California Undergrad Makes Astronomy Breakthrough

No term exists for Michael Sandoval's stellar discovery
By Matt Cantor,  Newser Staff
Posted May 26, 2014 8:38 AM CDT
California Undergrad Makes Astronomy Breakthrough
This stock photo shows a dense swarm of stars.   (AP Photo/NASA-ESA)

At just 21 years old, a California college student has made an incredible discovery: Michael Sandoval and his astrophysics professor at San Jose State have spotted what they believe is one galaxy that was swallowed up by another. The result is a dense system of stars—apparently the densest ever found. They're calling it a "hypercompact cluster," since no word for the object currently exists, the San Jose Mercury News reports. The finding occurred as Sandoval took the first course he'd ever taken on the subject, NBC Bay Area reports.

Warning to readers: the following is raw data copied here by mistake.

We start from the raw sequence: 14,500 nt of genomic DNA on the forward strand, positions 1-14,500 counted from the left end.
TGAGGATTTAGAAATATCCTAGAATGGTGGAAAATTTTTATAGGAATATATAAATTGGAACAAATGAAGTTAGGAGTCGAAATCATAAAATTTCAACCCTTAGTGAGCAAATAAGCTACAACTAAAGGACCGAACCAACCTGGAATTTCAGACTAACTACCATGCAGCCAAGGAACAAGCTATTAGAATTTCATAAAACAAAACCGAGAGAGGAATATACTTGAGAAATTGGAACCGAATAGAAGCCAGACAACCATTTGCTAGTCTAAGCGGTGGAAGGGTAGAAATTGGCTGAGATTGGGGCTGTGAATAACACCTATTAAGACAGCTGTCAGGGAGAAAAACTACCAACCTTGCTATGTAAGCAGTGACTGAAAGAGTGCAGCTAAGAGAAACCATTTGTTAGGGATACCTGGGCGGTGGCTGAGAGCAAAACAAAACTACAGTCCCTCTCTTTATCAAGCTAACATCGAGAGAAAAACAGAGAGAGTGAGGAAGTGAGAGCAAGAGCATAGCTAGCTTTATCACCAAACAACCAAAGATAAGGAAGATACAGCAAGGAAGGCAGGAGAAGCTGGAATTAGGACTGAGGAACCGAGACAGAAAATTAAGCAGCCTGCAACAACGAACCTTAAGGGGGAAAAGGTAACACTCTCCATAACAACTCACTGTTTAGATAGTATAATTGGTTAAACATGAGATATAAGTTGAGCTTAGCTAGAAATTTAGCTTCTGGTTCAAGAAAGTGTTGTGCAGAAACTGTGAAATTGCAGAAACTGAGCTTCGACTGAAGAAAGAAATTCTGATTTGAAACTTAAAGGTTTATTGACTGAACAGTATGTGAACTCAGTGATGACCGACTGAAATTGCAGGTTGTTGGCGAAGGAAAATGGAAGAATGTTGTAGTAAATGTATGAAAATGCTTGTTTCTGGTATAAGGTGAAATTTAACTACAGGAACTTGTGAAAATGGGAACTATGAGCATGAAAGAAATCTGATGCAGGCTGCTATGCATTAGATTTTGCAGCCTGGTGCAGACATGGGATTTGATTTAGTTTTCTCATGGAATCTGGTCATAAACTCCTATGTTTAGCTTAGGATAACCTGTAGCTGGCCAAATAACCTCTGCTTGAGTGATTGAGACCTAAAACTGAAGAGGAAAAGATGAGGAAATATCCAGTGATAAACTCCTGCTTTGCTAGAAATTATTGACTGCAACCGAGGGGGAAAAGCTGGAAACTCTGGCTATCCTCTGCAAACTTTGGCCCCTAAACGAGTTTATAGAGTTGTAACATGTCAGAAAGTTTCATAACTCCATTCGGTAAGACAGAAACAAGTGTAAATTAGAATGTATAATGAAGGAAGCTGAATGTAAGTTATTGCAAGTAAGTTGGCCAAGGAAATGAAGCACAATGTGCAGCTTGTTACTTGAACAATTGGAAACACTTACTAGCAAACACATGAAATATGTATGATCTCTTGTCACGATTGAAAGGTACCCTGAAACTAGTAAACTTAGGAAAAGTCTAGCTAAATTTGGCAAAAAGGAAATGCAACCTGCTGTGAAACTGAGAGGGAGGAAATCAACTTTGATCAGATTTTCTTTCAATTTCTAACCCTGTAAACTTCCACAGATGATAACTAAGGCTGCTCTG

"Some people take years and never find" such space phenomena, says astrophysics professor Aaron Romanowsky. Sandoval took about a week to find it, inspired by the work of a classmate who'd found what had previously appeared to be the densest known bunch of stars. To make the story even more impressive, Sandoval's find came as he grieved for his mother, who died in October. He'd been living at home in recent years to take care of her during an illness, sometimes having to take her to the ER before heading to class the next day. "I didn't want to be sitting home, feeling sorry for myself," Sandoval says. "That's not what she would have wanted, anyway." (Another recent space discovery involves an ancient space collision.)

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